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Maura Axelrod is a fearless director and producer of news and documentaries. Covering global conflicts and stories deserving of our attention, Axelrod has reported from places such as Cairo, Kabul, Minsk, Aman and Rio for networks including ABC, CBS, NBC, CNN, BBC, ITN, Al Jazeera, PBS News Hour, National Geographic Channel, The New York Times and Dan Rather Reports. Most recently Axelrod has switched her attention to a documentary on the contemporary Italian artist Maurizio Cattelan. The feature length Maurizio Cattelan: Be Right Back, premiered at the Tribeca Film Festival in 2016 as a special presentation at the Guggenheim Museum and aired recently on the BBC on their Imagine series. Axelrod continues to excite and confound us with her body of work. 

Work by Maura Axelrod:

Maura nominated the American performance artist Michelle Ellsworth:

Michelle Ellsworth is made of ideas. She never stops envisioning new ways to do things and to say things, and she never lets an idea escape unrealized. In each of her pieces, there are layers and layers of effort and execution, laid one atop the other. No one has ever worked harder. 

Michelle’s work is incredibly generous to the rest of us. Her compassion for the human condition leads her to lay herself bare in her work. She lets us know that she forgives us for all of our flaws - and she does it by exposing all of her own, never flinching. It can be tragic at times, but her work is still filled with joy at the hilarity of how imperfect we all are. Michelle’s pieces are a celebration of the mysteries of our existence, and a stark acknowledgement of the unbearable reality of loss, and the terrible and beautiful ways we are trying to make sense of it all.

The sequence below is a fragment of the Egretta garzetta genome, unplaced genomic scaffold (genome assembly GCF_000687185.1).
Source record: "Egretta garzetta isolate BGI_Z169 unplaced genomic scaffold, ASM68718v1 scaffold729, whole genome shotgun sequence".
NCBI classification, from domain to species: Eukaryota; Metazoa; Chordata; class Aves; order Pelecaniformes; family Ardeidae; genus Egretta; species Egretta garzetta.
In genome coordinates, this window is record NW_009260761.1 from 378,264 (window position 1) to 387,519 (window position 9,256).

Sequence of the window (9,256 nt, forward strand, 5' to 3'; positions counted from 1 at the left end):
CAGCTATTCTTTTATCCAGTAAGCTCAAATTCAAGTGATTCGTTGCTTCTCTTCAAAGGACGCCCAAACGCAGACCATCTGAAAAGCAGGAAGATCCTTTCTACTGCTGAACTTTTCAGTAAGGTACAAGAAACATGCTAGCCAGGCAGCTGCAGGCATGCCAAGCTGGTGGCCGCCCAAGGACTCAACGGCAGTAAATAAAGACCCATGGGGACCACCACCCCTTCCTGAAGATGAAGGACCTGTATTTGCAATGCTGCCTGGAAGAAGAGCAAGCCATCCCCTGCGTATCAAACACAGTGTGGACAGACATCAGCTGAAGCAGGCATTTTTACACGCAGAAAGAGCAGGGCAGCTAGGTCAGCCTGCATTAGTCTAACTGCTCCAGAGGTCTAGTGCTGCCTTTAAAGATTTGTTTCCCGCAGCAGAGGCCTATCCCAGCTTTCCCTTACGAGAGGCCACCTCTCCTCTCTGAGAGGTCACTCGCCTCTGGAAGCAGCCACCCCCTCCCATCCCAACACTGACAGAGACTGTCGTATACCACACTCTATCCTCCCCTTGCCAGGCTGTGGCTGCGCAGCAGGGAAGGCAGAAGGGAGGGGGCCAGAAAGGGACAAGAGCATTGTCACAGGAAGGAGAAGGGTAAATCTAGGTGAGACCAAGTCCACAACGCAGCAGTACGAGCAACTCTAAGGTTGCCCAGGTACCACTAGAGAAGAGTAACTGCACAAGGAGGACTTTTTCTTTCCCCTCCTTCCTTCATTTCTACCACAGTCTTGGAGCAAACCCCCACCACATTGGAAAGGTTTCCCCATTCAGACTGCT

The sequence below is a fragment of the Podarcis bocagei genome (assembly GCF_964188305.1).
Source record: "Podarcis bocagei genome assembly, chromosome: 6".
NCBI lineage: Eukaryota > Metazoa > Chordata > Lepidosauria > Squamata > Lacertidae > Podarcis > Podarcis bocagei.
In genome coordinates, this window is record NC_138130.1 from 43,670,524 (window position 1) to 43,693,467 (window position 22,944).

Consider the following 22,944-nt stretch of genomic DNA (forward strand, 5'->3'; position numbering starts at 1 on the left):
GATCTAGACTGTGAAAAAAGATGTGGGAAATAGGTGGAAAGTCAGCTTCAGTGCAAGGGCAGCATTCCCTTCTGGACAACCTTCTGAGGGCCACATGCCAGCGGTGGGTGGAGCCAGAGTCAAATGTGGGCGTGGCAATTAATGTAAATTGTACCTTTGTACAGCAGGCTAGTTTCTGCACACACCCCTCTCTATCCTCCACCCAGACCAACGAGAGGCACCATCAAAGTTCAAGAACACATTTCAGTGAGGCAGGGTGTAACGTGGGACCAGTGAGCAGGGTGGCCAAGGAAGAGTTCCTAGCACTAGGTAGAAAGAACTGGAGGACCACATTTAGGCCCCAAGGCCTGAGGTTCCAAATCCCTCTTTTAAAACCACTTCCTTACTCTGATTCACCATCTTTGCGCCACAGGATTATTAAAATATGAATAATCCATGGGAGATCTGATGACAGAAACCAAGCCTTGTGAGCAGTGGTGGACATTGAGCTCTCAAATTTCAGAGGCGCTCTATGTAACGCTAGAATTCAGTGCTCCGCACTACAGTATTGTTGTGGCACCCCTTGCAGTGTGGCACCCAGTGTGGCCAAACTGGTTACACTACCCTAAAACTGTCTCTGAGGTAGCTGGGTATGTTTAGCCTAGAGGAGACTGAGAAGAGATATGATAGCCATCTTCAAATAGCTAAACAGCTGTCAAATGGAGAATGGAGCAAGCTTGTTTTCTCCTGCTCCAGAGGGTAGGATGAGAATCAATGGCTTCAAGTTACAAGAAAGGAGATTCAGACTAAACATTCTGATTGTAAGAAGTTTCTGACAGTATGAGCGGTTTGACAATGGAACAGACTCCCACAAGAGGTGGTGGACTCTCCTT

Michelle’s work has inspired me to look for solutions everywhere, even in the absurd. As she says: ‘There are no bad ideas....or maybe they are just all bad ideas.’

Michelle Ellsworth trained as a dancer, and you'll find dance at the root of her work. But her practice has expanded to encompass a great wild amalgamation of disciplines. She uses technology, spoken word, and elaborately constructed sets and costumes in her work, which have included set-pieces as far-ranging as videos of women burying hamburgers at locations around the world, and a toilet whose seat rises and lowers at random intervals. Michelle's work has inspired me to look for solutions everywhere, even in the absurd. As she says: "There are no bad ideas....or maybe they are just all bad ideas.

Work by Michelle Ellsworth (images by Satchel Spence):